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Many dangerous chemicals in European blood-WWF

October 6, 2005

GENEVA (Reuters) – European children are absorbing
dangerous chemicals into their blood from computers, textiles,
cosmetics and electrical appliances, according to a new study
released on Thursday.

The conservation body WWF said results of its first
European Union-wide family testing survey found a total of 73
man-made hazardous compounds in the blood of grandmothers,
mothers and children from 13 families in 12 countries.

The highest number of chemicals, an average of 63 and
including some which are now banned like DDT, was recorded
among the oldest generation tested, while the middle generation
– the mothers — registered only 49.

But tests on the children in the 13 families showed an
average of 59 dangerous chemicals — many of them new products
in widespread use like flame retardants, the WWF said.

“It shows that we are all unwittingly the subjects of an
uncontrolled global experiment, and its is particularly
shocking to discover that toxic chemicals in daily use are
contaminating the blood of our children,” said WWF specialist
Karl Wagner.

“How much more evidence is needed before industry and
European politicians accept that these hazardous chemicals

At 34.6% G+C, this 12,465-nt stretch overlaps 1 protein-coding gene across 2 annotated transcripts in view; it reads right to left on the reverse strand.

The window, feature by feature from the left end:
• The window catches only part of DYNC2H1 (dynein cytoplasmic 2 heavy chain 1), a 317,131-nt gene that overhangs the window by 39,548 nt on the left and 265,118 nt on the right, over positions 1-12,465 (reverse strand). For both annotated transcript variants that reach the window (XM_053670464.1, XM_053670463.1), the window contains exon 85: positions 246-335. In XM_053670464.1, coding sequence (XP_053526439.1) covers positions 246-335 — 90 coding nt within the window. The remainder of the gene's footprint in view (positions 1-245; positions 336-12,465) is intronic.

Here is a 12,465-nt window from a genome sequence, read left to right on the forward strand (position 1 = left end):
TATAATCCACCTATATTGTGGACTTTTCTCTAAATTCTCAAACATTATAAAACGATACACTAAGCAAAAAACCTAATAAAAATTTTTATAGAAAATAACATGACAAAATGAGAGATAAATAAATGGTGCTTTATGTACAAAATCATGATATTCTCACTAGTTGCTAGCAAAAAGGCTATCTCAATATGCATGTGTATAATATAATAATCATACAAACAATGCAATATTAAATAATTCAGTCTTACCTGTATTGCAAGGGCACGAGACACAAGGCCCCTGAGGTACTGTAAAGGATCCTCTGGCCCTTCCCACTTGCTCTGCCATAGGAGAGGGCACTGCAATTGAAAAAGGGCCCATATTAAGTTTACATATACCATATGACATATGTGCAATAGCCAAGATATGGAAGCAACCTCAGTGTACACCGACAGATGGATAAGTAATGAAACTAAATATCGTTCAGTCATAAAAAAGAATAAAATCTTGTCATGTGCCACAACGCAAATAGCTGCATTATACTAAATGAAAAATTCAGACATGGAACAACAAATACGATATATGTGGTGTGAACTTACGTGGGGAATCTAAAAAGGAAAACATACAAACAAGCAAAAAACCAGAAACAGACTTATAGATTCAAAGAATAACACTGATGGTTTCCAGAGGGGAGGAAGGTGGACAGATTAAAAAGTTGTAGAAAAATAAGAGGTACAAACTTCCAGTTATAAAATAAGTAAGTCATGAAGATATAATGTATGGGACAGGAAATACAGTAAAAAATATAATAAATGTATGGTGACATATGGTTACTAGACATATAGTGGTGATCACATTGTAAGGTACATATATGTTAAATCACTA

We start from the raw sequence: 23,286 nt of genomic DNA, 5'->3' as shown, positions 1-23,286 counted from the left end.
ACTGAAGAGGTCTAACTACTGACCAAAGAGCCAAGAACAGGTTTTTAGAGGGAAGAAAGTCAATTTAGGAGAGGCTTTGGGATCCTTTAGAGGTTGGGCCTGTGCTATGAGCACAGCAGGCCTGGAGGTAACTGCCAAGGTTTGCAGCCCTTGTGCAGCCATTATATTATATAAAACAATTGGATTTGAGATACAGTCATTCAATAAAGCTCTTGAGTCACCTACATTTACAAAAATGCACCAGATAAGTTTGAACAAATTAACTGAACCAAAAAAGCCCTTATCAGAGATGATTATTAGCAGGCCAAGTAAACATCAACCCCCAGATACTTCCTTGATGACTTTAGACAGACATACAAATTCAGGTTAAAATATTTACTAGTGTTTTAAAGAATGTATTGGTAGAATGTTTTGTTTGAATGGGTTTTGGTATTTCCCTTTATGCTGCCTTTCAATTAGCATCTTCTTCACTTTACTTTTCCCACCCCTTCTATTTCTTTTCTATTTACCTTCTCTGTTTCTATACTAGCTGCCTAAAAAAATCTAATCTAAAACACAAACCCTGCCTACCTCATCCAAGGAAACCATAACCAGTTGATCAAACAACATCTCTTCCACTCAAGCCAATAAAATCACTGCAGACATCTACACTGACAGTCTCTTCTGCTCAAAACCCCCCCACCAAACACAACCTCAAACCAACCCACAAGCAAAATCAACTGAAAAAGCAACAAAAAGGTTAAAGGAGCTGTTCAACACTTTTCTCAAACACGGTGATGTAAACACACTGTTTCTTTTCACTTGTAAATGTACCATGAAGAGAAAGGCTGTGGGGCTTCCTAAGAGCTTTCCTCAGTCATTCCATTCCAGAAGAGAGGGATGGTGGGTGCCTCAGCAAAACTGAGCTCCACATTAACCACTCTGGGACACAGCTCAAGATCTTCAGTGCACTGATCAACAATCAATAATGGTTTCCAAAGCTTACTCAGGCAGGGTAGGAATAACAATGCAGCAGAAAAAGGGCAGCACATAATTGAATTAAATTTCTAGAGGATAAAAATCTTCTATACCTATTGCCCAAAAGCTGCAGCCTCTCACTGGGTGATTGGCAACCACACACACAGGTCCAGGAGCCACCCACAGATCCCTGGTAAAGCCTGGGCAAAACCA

cannot be adequately controlled?” he asked.

In the tests, blood samples from the 13 families were
analyzed for 107 different man-made persistent , accumulative
or hormone-disrupting chemicals from five main groups.

The WWF, based at Gland near Geneva, said one flame
retardant, used in printed circuit boards in electronic
appliances, was found at its highest level in one of the
children tested.

Of 31 different flame retardants of another type analyzed
in the survey, 17 were found among the children tested compared
to 10 among the grandmothers and eight among the mothers.

The tests matched conclusions of similar sampling last year
from 14 EU environment and health ministers which showed
contamination by 55 chemicals, some banned years ago and others
in daily use.

The latest survey, WWF said, raises the question of whether
future generations will be more exposed to potentially cancer-
producing and endocrine-disrupting chemicals that accumulate in
human bodies to increasing levels over a life-span.

The latest tests were carried out in Belgium, where two
families were involved, and on one family each from Denmark,
Finland, France, Germany, Greece, Hungary, Italy, Latvia,
Poland, Sweden and Luxembourg.

The full report is available on the WWF website:
www.panda.org/detox.




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